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Allies to write defense plan on N. Korea

South Korea and the U.S. agreed to establish a joint operational plan to counter North Korean provocations within this year and strengthen bilateral cooperation in dealing with cyberspace threats, the allies’ defense chiefs said Friday.

They also decided to craft a “tailored bilateral deterrence strategy” to bolster their capabilities to handle North Korea’s nuclear threats and those from its weapons of mass destruction.

These agreements were announced after South Korean Defense Minister Kim Kwan-jin and his U.S. counterpart Leon Panetta held the annual Security Consultative Meeting in Seoul.

During the talks, the U.S. defense secretary also pledged that Washington will maintain the current U.S. troop level on the Korean Peninsula, dismissing speculation that the U.S. may reduce its overseas troop strength as its defense budget faces substantial cuts.

The U.S. maintains 28,500 troops here mainly as deterrence against the belligerent state that killed 50 South Koreans in two attacks last year alone.

“Together, we will ensure a strong and effective alliance deterrence posture including the U.S.’ nuclear umbrella so that Pyongyang never misjudges our will and our capability to respond decisively to nuclear aggression,” Panetta said during a joint press conference.
Korean Defense Minister Kim Kwan-jin (right) shakes hands with his U.S. counterpart Leon Panetta after the 43rd Security Consultative Meeting between the two allies at the ministry’s building in Seoul on Friday. (Joint Press Corps)
Korean Defense Minister Kim Kwan-jin (right) shakes hands with his U.S. counterpart Leon Panetta after the 43rd Security Consultative Meeting between the two allies at the ministry’s building in Seoul on Friday. (Joint Press Corps)

“It is no secret that the U.S. faces some tough fiscal decisions back home. Let me reassure you and the Korean people that we are fully committed to sustaining and enhancing our military presence, capabilities and our activities in Asia and on the peninsula.”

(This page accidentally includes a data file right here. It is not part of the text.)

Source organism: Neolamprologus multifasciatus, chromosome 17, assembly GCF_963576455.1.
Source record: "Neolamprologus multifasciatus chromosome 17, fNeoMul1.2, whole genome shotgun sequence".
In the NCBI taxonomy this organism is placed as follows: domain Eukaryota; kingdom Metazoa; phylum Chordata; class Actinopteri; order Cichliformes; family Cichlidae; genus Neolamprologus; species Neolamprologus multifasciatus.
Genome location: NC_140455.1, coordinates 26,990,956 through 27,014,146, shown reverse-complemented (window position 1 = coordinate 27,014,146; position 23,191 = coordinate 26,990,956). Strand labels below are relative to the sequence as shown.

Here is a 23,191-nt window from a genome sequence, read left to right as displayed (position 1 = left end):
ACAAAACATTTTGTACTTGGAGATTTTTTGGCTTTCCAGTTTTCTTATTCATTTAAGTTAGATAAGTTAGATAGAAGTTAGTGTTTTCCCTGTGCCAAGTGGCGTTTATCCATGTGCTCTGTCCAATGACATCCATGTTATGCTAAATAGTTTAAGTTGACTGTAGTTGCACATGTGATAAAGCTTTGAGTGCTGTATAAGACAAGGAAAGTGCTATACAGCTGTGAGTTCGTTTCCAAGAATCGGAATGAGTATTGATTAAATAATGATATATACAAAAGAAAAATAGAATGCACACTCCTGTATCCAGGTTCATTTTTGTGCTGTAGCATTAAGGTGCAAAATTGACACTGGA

Underscoring that the U.S. agreed to immediately provide an “overwhelming augmentation of its forces” during a crisis here, Kim said that the joint counter-provocation plan will serve to effectively deter North Korean provocations.

Kim also said that as the North has designated 2012 as the year of its becoming a “strong and prosperous state” and is stepping up efforts for the third-generation power succession, the possibility of additional provocations is “fairly high.”

“The combined counter-provocation plan is currently in its completion stages. With the plan, we will be able to come up with a timely, effective response in a situation that is not only an all-out war situation, but also when North Korea conducts additional local provocations as well,” Kim said.

“If North Korea conducts additional provocations, we will take an initial response in self defense, and this will be done with Korean assets to strongly respond to the provocations. Later on when time comes, there will be a joint response using the available assets (of the U.S.).”

In the joint communiqu (full text available at www.koreaherald.co.kr), two allies outlined their intentions to jointly tackle cyber threats. The allies plan to form a “strategic policy dialogue” on cyber security issues.

In recent years, North Korea has launched a series of cyber attacks that crippled a number of major South Korean government and business websites.

“This (the cyberspace threat) is a whole new arena, the threats we have to confront. You know what can be done using cyber to attack ... to threaten Korea. We know cyber is now a weapon of the future. For that reason, we want to take steps to make sure that we are dealing with that threat,” Panetta said.

During the SCM, the two defense chiefs also agreed to establish the “Korea-U.S. Integrated Defense Dialogue,” a senior level policy consultative channel that will be co-chaired by the deputy defense chiefs of the two allies.

Officials said that the dialogue will ensure “high-level political oversight and synchronization of the alliance objectives.”

The two sides also urged the North to “accept the practical value of, and abide by” the Northern Limit Line, a de facto inter-Korean maritime border the North has long disputed.

The North has insisted that the sea border should be redrawn further south as it was unilaterally set by the U.S.-led U.N. Command at the end of the 1950-53 Korean War.

“The NLL has been an effective means of separating ROK and North Korean military forces and preventing military tension for 58 years,” the statement said.

Stressing that North Korea’s nuclear activities pose a significant threat to the region and the world and are clearly in violation of the international rules, the two called on the North to stop their programs.

“North Korea continues to defy the international community as it enhances its nuclear weapons, its ballistic missile programs and continues to engage in dangerous and destabilizing proliferation activities,” Panetta said.

By Song Sang-ho (sshluck@heraldcorp.com)
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